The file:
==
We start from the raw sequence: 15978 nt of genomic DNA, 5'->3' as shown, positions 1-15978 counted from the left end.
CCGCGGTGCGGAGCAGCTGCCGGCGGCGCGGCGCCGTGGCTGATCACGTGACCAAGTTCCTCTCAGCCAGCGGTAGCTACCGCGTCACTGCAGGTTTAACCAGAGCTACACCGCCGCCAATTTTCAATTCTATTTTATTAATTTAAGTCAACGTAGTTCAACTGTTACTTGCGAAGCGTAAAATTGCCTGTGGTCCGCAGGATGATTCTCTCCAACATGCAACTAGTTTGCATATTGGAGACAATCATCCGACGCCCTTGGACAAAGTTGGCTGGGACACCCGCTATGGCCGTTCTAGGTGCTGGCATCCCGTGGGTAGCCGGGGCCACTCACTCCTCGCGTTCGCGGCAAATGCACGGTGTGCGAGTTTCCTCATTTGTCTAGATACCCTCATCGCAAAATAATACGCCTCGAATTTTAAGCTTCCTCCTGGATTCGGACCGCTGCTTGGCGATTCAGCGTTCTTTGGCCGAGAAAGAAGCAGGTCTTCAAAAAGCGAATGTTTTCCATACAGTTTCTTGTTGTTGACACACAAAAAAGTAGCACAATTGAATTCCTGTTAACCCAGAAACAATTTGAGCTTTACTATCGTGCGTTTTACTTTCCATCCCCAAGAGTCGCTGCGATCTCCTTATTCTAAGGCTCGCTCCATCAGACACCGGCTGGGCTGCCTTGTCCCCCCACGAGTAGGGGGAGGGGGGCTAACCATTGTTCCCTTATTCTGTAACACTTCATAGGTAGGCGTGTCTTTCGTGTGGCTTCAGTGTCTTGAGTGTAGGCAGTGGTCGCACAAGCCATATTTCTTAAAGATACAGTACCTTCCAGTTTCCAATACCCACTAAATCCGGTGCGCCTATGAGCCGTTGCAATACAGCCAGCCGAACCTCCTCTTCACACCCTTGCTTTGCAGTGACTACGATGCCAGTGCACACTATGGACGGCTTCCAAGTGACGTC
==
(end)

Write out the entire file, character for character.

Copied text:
We start from the raw sequence: 15978 nt of genomic DNA, 5'->3' as shown, positions 1-15978 counted from the left end.
CCGCGGTGCGGAGCAGCTGCCGGCGGCGCGGCGCCGTGGCTGATCACGTGACCAAGTTCCTCTCAGCCAGCGGTAGCTACCGCGTCACTGCAGGTTTAACCAGAGCTACACCGCCGCCAATTTTCAATTCTATTTTATTAATTTAAGTCAACGTAGTTCAACTGTTACTTGCGAAGCGTAAAATTGCCTGTGGTCCGCAGGATGATTCTCTCCAACATGCAACTAGTTTGCATATTGGAGACAATCATCCGACGCCCTTGGACAAAGTTGGCTGGGACACCCGCTATGGCCGTTCTAGGTGCTGGCATCCCGTGGGTAGCCGGGGCCACTCACTCCTCGCGTTCGCGGCAAATGCACGGTGTGCGAGTTTCCTCATTTGTCTAGATACCCTCATCGCAAAATAATACGCCTCGAATTTTAAGCTTCCTCCTGGATTCGGACCGCTGCTTGGCGATTCAGCGTTCTTTGGCCGAGAAAGAAGCAGGTCTTCAAAAAGCGAATGTTTTCCATACAGTTTCTTGTTGTTGACACACAAAAAAGTAGCACAATTGAATTCCTGTTAACCCAGAAACAATTTGAGCTTTACTATCGTGCGTTTTACTTTCCATCCCCAAGAGTCGCTGCGATCTCCTTATTCTAAGGCTCGCTCCATCAGACACCGGCTGGGCTGCCTTGTCCCCCCACGAGTAGGGGGAGGGGGGCTAACCATTGTTCCCTTATTCTGTAACACTTCATAGGTAGGCGTGTCTTTCGTGTGGCTTCAGTGTCTTGAGTGTAGGCAGTGGTCGCACAAGCCATATTTCTTAAAGATACAGTACCTTCCAGTTTCCAATACCCACTAAATCCGGTGCGCCTATGAGCCGTTGCAATACAGCCAGCCGAACCTCCTCTTCACACCCTTGCTTTGCAGTGACTACGATGCCAGTGCACACTATGGACGGCTTCCAAGTGACGTC